In this case, the defendant was Hispanic and had "tattoos on [his] hands"; the victim was Caucasian. The case, as it was presented to the jury, did not involve allegations of gang involvement, and the record does not indicate that any evidence of gang affiliation was introduced at trial. The Commonwealth's theory was that the defendant killed the victim in order to be with the defendant's girlfriend. Numerous jurors subsequently recalled juror no. 15's comments. The conversation regarding gang involvement included discussion of the location of the crime and the "tattoos on the [defendant's] hands."

         Until jurors began discussing gang-related concerns, juror no. 3, for example, had not considered the defendant's tattoos to be meaningful; "I never noticed that. I didn't even think -- it never came into my . . . ." The introduction of the concept of gang affiliation by juror no. 15, therefore, constituted "information not part of the evidence at trial," and, as evidenced by the fear it caused some jurors, "raises a serious question of possible prejudice" (citation omitted). Guisti, 434 Mass. at 251.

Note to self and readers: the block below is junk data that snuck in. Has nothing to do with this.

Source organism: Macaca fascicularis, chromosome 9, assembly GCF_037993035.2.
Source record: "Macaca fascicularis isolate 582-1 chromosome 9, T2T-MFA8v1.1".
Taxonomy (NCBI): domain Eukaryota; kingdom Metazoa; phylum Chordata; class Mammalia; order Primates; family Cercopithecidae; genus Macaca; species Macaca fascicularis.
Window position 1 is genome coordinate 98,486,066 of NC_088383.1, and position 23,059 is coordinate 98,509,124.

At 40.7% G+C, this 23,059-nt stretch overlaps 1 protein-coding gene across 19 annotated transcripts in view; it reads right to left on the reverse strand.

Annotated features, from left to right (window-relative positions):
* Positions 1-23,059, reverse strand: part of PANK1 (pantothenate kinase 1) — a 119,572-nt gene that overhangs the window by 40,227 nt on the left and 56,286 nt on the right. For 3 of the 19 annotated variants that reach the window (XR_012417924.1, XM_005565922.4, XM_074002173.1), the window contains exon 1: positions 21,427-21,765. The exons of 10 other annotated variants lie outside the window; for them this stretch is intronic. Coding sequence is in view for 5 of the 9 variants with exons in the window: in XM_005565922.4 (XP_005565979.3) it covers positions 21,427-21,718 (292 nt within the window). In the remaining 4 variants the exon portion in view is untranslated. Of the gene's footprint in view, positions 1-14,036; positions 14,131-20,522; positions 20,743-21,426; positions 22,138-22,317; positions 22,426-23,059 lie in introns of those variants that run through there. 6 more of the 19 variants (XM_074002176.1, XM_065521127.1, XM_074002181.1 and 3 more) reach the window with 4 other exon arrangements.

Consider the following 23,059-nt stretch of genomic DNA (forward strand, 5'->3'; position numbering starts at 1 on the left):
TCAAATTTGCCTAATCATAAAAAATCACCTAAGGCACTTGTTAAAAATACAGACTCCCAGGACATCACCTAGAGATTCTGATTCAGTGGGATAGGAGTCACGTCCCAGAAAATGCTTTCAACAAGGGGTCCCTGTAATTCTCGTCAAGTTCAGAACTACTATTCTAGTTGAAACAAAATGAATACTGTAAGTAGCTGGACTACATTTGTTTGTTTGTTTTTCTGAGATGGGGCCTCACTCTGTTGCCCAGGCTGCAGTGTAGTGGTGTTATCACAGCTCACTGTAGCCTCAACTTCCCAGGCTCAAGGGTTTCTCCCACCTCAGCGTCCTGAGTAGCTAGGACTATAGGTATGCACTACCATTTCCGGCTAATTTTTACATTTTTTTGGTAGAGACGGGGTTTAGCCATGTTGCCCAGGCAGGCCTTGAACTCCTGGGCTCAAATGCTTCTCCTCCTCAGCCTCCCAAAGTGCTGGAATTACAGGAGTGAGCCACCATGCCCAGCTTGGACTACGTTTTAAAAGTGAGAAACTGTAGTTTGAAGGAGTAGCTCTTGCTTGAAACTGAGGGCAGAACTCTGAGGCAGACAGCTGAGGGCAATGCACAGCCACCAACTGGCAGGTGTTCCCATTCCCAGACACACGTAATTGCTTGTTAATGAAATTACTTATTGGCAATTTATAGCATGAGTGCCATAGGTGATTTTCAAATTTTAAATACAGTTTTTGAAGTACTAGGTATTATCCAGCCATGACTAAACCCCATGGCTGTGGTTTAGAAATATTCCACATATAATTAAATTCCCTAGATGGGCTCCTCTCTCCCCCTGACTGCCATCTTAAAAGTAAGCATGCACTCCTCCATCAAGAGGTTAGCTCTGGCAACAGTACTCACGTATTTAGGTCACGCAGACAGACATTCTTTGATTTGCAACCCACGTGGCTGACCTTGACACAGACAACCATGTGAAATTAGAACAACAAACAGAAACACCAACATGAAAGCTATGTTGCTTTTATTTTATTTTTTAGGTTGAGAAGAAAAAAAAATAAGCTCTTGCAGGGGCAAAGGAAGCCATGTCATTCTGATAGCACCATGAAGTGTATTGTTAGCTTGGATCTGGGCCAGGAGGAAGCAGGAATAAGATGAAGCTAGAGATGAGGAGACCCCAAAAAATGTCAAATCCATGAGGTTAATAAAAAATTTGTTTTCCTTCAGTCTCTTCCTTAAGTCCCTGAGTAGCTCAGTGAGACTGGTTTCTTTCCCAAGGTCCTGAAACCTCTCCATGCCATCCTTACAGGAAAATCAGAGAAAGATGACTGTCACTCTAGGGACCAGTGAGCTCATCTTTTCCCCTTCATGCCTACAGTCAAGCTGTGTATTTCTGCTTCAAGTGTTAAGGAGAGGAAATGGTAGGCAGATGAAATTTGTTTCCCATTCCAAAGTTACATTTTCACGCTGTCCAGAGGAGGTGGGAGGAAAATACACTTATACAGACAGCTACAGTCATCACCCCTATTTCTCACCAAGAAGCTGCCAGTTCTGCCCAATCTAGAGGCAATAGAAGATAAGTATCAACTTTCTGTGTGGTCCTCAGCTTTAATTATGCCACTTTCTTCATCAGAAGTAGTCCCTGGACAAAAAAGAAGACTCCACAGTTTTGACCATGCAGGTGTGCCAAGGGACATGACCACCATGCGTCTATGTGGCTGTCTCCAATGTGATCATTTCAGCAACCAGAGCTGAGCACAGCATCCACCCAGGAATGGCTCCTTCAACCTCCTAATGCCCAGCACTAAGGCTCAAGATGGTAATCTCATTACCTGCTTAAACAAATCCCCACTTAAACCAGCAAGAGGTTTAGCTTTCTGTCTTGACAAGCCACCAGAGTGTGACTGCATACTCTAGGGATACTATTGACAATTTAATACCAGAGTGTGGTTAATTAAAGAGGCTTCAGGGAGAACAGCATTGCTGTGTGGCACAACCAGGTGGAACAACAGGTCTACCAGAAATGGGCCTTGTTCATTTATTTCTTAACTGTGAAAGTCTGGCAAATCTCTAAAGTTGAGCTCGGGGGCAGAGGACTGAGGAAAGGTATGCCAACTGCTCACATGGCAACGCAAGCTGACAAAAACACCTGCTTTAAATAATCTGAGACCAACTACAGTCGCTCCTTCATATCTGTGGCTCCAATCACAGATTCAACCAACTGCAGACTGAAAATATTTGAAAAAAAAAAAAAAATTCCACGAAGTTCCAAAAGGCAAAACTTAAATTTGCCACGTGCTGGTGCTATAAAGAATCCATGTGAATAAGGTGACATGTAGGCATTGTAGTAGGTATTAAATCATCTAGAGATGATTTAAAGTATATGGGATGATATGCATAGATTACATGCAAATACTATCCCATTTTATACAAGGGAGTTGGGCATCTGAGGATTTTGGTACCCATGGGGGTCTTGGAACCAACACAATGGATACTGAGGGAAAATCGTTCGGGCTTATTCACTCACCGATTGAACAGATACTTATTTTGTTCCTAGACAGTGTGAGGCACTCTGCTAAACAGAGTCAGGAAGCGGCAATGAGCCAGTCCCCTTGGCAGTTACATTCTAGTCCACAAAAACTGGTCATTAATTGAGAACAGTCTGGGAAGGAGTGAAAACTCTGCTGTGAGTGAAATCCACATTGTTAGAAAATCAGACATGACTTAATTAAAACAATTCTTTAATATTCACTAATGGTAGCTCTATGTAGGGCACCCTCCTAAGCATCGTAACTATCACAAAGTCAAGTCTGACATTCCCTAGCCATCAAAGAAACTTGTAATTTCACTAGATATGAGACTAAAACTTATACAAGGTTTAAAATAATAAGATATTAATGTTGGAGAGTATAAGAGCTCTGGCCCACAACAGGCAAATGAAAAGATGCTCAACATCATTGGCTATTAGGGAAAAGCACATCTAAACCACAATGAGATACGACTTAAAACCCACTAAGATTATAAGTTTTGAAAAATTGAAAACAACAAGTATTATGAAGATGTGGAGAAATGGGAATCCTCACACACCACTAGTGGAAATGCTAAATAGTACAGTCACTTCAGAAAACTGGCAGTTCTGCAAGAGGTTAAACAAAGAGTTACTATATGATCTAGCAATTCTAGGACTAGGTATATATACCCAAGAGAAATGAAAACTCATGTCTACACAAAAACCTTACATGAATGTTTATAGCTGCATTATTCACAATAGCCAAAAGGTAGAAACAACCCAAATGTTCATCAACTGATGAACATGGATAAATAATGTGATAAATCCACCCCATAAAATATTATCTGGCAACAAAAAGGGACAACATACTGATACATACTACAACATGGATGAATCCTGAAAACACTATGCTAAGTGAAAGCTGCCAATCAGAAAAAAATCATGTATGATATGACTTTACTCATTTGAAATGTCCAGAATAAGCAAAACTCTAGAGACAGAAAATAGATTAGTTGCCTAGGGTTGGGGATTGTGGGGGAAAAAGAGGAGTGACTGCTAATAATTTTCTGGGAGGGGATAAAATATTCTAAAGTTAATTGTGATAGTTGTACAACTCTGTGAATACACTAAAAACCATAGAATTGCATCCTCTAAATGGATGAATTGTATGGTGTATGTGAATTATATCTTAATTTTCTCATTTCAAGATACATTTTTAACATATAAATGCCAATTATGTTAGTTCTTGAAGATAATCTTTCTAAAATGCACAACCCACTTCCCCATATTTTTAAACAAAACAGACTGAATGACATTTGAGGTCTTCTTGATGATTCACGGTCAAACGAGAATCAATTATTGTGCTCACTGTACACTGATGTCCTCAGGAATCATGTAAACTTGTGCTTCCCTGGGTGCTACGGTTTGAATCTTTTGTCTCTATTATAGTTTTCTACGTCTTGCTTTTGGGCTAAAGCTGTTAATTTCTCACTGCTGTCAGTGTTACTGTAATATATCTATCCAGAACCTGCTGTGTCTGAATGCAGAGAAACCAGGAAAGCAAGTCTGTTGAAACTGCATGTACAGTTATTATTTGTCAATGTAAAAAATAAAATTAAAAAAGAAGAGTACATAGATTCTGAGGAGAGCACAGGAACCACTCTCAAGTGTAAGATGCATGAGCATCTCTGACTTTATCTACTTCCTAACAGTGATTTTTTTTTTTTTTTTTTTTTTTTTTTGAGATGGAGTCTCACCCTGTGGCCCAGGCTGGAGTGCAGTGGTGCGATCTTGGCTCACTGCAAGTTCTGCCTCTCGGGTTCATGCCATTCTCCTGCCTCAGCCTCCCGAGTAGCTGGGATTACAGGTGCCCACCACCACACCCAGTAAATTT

Nonetheless, not all extraneous jury discussion compromises a defendant's right to a fair trial, and the presence of an extraneous influence does not necessarily require a mistrial. See Philbrook, 475 Mass. at 31. See also Commonwealth v. Amirault, 404 Mass. 221, 232 (1989). If a trial judge learns of such an influence, the judge must determine whether the jurors remain impartial and, if not, what remedy is required. See Philbrook, supra.

         ii. Impartiality of remaining jurors.